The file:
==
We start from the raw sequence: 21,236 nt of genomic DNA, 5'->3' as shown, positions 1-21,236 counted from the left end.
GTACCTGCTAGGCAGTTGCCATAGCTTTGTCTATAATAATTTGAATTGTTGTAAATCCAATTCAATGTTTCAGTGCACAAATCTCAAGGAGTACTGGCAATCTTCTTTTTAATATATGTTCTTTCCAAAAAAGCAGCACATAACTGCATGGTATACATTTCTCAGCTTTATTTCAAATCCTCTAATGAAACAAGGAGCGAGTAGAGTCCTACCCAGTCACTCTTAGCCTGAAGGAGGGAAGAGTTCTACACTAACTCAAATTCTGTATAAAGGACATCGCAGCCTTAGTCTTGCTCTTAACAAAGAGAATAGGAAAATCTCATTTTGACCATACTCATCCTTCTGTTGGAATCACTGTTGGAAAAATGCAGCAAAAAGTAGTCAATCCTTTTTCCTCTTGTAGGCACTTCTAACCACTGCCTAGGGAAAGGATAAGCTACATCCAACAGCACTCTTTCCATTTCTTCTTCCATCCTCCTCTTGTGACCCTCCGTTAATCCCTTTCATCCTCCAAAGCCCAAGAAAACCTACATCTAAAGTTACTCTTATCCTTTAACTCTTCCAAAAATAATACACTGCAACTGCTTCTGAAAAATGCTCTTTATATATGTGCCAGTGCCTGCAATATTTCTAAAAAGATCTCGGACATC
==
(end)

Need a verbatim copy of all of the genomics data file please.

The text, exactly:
We start from the raw sequence: 21,236 nt of genomic DNA, 5'->3' as shown, positions 1-21,236 counted from the left end.
GTACCTGCTAGGCAGTTGCCATAGCTTTGTCTATAATAATTTGAATTGTTGTAAATCCAATTCAATGTTTCAGTGCACAAATCTCAAGGAGTACTGGCAATCTTCTTTTTAATATATGTTCTTTCCAAAAAAGCAGCACATAACTGCATGGTATACATTTCTCAGCTTTATTTCAAATCCTCTAATGAAACAAGGAGCGAGTAGAGTCCTACCCAGTCACTCTTAGCCTGAAGGAGGGAAGAGTTCTACACTAACTCAAATTCTGTATAAAGGACATCGCAGCCTTAGTCTTGCTCTTAACAAAGAGAATAGGAAAATCTCATTTTGACCATACTCATCCTTCTGTTGGAATCACTGTTGGAAAAATGCAGCAAAAAGTAGTCAATCCTTTTTCCTCTTGTAGGCACTTCTAACCACTGCCTAGGGAAAGGATAAGCTACATCCAACAGCACTCTTTCCATTTCTTCTTCCATCCTCCTCTTGTGACCCTCCGTTAATCCCTTTCATCCTCCAAAGCCCAAGAAAACCTACATCTAAAGTTACTCTTATCCTTTAACTCTTCCAAAAATAATACACTGCAACTGCTTCTGAAAAATGCTCTTTATATATGTGCCAGTGCCTGCAATATTTCTAAAAAGATCTCGGACATC